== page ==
If Gov. Chris Christie of New Jersey runs for president his weight will be an issue. Not his health, but his weight. The question no one is discussing -- at least in public -- is whether Americans will vote for a large person as chief executive.
This is a phenomenon of the twentieth century. In the late nineteenth century, at the height of the Gilded Age, being hefty indicated high status. In an era when many Americans lived their lives hungry, having extras mass meant having extra money, and lots of it. The rich and fashionable who could afford -- as they can now -- to be any size they desired, chose to display their bank accounts on their body. Wall Street was packed with bulky brokers, and the standard dinner at Delmonico's included ten courses. Whereas in Europe there was a lively industry of restaurants selling the leftovers from such meals to the poor, no such marketplace developed here; the rich actually consumed their repasts. Diamond Jim Brady began his evening feast with a modest appetizer of fresh oysters: six to twelve dozen. One periodical estimated his daily intake as 27,584 calories and 911 grams of fat.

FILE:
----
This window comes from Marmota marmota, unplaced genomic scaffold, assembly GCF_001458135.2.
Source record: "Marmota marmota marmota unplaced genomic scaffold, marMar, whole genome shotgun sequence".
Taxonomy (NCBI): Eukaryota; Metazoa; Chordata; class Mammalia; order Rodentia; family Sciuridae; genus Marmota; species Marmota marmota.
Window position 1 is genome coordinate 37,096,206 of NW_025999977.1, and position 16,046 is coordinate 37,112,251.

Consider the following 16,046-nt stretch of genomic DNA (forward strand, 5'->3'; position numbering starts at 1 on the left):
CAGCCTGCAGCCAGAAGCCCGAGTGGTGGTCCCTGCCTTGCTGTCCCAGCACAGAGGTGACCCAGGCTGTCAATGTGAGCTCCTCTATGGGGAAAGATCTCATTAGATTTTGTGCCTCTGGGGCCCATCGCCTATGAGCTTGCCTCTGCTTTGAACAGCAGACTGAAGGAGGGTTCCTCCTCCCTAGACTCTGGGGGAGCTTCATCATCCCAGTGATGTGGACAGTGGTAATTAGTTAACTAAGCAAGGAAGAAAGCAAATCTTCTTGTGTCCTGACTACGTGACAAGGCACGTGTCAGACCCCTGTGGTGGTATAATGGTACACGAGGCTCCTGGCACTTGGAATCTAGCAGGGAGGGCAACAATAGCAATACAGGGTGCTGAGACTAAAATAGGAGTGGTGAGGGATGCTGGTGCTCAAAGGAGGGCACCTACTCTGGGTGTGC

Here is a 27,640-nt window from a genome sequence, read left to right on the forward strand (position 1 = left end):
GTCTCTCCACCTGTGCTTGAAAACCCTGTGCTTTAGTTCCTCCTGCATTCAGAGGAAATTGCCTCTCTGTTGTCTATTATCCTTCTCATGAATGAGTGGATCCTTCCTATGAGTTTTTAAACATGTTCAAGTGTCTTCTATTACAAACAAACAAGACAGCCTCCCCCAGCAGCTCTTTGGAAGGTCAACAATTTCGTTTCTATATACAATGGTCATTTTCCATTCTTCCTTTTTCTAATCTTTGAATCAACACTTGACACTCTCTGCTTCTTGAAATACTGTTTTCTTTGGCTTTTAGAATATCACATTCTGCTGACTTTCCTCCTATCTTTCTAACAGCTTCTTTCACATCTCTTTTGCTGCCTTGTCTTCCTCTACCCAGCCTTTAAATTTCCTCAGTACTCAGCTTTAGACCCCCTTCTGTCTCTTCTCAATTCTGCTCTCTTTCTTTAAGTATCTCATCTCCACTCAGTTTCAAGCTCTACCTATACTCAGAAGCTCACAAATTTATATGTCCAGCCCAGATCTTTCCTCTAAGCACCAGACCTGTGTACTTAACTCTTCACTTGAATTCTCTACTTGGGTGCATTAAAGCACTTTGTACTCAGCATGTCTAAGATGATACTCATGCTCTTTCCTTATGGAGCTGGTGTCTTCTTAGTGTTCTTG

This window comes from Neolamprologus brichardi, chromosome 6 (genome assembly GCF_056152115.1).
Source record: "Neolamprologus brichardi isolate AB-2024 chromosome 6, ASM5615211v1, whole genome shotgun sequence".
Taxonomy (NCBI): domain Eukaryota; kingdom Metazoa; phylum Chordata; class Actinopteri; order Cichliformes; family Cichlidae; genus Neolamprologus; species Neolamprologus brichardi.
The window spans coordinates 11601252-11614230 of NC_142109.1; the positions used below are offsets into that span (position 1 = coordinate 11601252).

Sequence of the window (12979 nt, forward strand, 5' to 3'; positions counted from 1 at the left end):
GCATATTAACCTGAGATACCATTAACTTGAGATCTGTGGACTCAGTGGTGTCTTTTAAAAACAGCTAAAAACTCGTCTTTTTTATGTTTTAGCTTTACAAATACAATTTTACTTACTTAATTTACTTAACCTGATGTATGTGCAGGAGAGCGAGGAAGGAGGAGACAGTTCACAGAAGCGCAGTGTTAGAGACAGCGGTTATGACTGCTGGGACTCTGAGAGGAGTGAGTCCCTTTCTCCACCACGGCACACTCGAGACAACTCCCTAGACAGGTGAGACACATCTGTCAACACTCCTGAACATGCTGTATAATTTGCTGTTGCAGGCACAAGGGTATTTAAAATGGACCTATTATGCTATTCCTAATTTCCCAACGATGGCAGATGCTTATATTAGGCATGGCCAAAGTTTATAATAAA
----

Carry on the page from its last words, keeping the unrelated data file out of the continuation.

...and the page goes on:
As it was with the wealthy, so it was with presidents. This trend reached its height with William Howard Taft, whose girth well exceeded 300 pounds, and had to have a special bathtub installed in the White House for his use.
Taft left office in 1913. By the next decade everything had changed. Not because of politics, but because of the first mass media.
By the 1920s, motion pictures were becoming an American obsession. Steven Ross, in Working Class Hollywood, detailed the rise of the luxurious movie palace, places like the former Grauman's Chinese Theatre or the Roxy in New York, where audiences flocked to see movies at admission prices even workers could afford. Everybody was talking about and trying to emulate the figures on a silver screen.
Even presidents. Warren Harding may be no glamorpuss to our eyes, but contemporary newspaper accounts over and over referred to him as the first cinematic president -- the first chief executive to look like a movie star. When Harding died, thousands mobbed his coffin, especially the newest voters, women, supposedly in a wave of fan nostalgia.
Since Harding, mass media formats have multiplied many times over, as has our infatuation with these images, these celebrities. And no president since then has been anywhere close to the stature of a Taft. Bill Clinton at his inaugural was kidded for his weight ("Al Gore is one Big Mac from the presidency"), despite the fact that he would have looked like a waif at an 1890s meal. And Clinton soon dropped pounds as well.
The real question isn't Chris Christie's weight. It is whether or not the voting public will embrace a candidate who doesn't look as lean as a movie star.